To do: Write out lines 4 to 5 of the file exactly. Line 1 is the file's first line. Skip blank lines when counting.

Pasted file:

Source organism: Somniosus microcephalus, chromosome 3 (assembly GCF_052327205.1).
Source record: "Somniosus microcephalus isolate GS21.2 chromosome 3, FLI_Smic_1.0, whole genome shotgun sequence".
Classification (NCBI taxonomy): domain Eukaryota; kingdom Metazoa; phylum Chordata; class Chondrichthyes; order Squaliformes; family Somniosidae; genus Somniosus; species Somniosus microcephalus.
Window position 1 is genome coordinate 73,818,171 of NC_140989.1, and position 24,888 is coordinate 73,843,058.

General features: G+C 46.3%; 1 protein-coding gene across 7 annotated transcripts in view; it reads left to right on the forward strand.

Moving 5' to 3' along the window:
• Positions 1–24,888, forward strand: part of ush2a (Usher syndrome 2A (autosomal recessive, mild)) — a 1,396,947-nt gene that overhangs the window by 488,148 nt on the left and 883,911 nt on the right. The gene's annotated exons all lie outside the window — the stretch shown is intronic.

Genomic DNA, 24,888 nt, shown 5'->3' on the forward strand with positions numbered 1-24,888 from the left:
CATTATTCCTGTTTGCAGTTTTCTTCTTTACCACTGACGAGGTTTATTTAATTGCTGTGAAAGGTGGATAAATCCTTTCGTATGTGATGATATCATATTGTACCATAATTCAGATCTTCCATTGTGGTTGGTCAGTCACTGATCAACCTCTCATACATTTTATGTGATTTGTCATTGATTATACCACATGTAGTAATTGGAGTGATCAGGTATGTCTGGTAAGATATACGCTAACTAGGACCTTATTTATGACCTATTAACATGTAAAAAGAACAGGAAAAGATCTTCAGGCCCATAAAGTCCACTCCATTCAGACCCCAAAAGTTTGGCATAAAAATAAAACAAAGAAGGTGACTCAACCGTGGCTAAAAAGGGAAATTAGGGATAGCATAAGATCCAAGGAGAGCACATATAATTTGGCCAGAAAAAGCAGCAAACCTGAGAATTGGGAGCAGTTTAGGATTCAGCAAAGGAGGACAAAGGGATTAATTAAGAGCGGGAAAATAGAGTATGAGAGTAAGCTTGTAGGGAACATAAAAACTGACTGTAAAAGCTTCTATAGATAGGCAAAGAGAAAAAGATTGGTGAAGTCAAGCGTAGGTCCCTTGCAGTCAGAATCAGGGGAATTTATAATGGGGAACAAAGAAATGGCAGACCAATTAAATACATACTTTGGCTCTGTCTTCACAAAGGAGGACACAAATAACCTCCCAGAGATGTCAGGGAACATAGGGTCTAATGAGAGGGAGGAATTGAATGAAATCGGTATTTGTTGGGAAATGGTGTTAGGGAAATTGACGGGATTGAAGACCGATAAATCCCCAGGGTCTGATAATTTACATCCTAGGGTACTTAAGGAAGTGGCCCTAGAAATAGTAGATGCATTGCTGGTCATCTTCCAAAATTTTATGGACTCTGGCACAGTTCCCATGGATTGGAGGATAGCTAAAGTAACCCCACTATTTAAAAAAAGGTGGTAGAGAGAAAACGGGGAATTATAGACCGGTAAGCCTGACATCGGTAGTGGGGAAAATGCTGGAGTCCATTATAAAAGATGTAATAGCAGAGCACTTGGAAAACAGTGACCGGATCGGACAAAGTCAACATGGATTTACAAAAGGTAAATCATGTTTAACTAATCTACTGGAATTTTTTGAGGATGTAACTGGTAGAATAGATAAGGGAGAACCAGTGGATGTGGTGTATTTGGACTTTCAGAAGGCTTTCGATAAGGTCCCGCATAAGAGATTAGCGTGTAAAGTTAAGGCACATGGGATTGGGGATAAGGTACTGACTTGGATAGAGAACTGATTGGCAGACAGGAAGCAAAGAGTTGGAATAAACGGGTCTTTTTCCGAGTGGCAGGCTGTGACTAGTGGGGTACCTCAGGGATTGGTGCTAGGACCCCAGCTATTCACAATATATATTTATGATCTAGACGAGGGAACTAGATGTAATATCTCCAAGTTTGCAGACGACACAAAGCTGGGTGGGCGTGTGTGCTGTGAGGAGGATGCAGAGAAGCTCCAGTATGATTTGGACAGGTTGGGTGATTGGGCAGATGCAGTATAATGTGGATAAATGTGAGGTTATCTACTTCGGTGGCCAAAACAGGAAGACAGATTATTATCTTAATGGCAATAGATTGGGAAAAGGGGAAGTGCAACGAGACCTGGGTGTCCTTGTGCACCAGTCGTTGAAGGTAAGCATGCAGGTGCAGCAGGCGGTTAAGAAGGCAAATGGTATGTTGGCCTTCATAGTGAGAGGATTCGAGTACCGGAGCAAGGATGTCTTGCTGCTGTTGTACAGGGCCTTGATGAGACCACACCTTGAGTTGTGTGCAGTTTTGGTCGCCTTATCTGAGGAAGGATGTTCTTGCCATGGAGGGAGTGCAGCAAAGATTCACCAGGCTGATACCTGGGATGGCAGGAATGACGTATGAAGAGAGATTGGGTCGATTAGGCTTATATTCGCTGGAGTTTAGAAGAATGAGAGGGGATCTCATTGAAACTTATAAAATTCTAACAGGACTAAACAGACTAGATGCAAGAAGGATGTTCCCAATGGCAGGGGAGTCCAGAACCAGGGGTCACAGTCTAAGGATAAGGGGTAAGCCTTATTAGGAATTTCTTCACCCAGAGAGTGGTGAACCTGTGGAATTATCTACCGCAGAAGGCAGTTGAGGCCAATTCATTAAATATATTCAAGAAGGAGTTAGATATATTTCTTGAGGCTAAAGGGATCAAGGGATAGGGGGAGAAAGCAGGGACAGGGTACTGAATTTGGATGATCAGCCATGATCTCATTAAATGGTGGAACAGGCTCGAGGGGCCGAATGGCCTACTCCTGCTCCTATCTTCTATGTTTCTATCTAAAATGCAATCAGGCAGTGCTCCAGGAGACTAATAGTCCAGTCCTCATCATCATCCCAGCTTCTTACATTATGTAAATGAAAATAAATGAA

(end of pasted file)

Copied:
Window position 1 is genome coordinate 73,818,171 of NC_140989.1, and position 24,888 is coordinate 73,843,058.

General features: G+C 46.3%; 1 protein-coding gene across 7 annotated transcripts in view; it reads left to right on the forward strand.